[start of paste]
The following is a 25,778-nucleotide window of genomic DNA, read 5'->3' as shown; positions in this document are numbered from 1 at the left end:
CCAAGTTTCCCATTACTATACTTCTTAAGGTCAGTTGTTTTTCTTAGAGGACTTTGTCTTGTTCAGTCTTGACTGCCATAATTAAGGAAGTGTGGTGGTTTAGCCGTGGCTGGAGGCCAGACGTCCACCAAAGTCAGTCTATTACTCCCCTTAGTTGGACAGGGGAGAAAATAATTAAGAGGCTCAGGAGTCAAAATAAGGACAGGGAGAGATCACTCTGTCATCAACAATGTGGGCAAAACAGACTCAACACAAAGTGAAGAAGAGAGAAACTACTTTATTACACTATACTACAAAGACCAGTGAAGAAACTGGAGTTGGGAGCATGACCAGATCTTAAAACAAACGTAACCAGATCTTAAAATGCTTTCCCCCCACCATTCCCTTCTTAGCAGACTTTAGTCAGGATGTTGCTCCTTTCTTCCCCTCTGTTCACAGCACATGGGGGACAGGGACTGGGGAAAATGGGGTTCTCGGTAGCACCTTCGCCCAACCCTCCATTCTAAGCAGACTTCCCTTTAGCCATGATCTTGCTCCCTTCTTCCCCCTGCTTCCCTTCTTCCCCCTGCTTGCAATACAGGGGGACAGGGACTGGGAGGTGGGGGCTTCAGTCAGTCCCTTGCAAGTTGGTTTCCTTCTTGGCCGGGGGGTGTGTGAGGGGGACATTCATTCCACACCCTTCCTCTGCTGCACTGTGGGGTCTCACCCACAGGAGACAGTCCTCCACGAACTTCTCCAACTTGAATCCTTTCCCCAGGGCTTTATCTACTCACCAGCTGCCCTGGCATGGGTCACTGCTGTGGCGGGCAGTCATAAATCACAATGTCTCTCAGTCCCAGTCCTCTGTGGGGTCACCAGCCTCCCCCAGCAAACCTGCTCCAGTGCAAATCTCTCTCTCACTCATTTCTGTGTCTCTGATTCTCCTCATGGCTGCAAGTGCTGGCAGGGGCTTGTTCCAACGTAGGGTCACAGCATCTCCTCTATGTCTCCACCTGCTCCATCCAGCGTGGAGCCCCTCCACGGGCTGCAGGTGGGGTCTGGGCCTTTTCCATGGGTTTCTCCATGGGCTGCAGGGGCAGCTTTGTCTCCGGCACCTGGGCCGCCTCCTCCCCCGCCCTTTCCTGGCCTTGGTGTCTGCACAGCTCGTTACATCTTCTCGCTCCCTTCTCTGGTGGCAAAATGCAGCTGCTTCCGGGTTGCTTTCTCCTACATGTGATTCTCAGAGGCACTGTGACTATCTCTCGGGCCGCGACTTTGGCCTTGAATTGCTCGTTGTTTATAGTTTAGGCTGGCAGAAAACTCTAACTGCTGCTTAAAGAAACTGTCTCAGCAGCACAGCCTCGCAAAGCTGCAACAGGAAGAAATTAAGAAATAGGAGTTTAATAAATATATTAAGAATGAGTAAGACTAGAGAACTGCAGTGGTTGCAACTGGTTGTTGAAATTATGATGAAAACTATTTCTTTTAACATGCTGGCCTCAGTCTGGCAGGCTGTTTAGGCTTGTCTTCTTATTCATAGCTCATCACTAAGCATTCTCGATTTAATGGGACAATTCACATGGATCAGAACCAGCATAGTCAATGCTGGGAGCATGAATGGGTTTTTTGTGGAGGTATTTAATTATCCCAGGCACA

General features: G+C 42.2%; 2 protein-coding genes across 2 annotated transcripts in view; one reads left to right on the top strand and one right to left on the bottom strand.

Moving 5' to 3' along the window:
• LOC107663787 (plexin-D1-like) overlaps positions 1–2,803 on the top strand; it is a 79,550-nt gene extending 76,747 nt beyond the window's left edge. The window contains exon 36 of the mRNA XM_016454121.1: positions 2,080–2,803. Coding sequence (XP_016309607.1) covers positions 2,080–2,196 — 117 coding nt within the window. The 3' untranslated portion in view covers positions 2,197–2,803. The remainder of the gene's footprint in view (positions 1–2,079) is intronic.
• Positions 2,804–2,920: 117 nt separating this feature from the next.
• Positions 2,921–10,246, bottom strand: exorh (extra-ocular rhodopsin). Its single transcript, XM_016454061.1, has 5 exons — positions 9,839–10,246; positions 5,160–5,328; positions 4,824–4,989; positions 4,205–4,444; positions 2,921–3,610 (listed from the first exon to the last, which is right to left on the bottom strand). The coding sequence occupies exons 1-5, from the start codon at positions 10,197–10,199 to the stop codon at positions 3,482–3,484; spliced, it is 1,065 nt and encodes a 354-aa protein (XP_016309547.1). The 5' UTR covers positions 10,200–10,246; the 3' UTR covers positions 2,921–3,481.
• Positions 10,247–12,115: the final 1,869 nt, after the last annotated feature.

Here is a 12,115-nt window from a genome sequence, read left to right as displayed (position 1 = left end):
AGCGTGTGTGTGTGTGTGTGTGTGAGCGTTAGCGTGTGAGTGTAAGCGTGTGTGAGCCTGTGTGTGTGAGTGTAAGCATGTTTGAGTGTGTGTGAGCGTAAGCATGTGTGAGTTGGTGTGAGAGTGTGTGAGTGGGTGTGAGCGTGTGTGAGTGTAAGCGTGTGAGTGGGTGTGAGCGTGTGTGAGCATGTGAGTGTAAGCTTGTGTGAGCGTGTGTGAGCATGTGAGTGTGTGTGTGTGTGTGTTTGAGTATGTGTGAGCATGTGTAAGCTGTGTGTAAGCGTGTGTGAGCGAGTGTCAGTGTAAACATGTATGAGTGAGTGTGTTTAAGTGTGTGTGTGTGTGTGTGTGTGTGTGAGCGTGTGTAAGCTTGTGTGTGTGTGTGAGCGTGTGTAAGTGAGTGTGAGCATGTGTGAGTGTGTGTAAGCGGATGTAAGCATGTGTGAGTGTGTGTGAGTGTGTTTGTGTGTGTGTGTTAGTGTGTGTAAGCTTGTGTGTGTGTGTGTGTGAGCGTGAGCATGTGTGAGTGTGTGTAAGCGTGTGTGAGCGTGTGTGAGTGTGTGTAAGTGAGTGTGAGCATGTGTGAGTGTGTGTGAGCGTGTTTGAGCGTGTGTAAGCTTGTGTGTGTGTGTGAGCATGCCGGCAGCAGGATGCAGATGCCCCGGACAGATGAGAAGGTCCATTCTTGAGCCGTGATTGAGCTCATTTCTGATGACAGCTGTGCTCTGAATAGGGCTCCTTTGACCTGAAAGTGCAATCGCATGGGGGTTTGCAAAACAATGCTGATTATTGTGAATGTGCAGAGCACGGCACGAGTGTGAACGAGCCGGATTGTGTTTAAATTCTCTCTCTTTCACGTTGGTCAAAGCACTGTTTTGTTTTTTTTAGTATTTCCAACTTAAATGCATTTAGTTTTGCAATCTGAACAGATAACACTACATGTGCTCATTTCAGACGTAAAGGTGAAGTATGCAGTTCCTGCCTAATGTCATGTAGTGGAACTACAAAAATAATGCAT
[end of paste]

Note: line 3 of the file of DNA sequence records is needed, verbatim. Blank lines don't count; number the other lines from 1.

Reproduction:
General features: G+C 42.2%; 2 protein-coding genes across 2 annotated transcripts in view; one reads left to right on the top strand and one right to left on the bottom strand.